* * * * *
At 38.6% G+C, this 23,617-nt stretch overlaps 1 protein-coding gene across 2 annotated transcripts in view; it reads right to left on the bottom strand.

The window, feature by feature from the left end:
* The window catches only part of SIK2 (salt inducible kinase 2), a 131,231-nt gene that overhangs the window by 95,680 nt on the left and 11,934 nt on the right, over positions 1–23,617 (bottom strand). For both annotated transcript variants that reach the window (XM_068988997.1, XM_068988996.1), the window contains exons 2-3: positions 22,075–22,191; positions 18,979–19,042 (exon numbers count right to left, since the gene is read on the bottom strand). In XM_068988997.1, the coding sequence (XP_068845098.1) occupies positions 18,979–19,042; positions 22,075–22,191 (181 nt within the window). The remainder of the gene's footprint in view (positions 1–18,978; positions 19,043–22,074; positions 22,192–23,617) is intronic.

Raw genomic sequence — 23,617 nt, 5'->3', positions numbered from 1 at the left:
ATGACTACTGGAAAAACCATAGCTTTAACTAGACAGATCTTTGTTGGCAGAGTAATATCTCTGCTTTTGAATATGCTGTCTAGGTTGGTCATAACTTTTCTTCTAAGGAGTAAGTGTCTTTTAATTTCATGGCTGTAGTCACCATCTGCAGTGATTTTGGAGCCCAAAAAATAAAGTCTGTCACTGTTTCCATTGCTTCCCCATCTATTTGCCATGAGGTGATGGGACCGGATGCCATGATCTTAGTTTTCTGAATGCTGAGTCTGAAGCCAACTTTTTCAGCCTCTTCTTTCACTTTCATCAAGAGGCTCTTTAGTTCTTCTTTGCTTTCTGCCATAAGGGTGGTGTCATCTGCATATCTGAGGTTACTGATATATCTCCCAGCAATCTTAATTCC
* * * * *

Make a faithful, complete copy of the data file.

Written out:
At 38.6% G+C, this 23,617-nt stretch overlaps 1 protein-coding gene across 2 annotated transcripts in view; it reads right to left on the bottom strand.

The window, feature by feature from the left end:
* The window catches only part of SIK2 (salt inducible kinase 2), a 131,231-nt gene that overhangs the window by 95,680 nt on the left and 11,934 nt on the right, over positions 1–23,617 (bottom strand). For both annotated transcript variants that reach the window (XM_068988997.1, XM_068988996.1), the window contains exons 2-3: positions 22,075–22,191; positions 18,979–19,042 (exon numbers count right to left, since the gene is read on the bottom strand). In XM_068988997.1, the coding sequence (XP_068845098.1) occupies positions 18,979–19,042; positions 22,075–22,191 (181 nt within the window). The remainder of the gene's footprint in view (positions 1–18,978; positions 19,043–22,074; positions 22,192–23,617) is intronic.

Raw genomic sequence — 23,617 nt, 5'->3', positions numbered from 1 at the left:
ATGACTACTGGAAAAACCATAGCTTTAACTAGACAGATCTTTGTTGGCAGAGTAATATCTCTGCTTTTGAATATGCTGTCTAGGTTGGTCATAACTTTTCTTCTAAGGAGTAAGTGTCTTTTAATTTCATGGCTGTAGTCACCATCTGCAGTGATTTTGGAGCCCAAAAAATAAAGTCTGTCACTGTTTCCATTGCTTCCCCATCTATTTGCCATGAGGTGATGGGACCGGATGCCATGATCTTAGTTTTCTGAATGCTGAGTCTGAAGCCAACTTTTTCAGCCTCTTCTTTCACTTTCATCAAGAGGCTCTTTAGTTCTTCTTTGCTTTCTGCCATAAGGGTGGTGTCATCTGCATATCTGAGGTTACTGATATATCTCCCAGCAATCTTAATTCC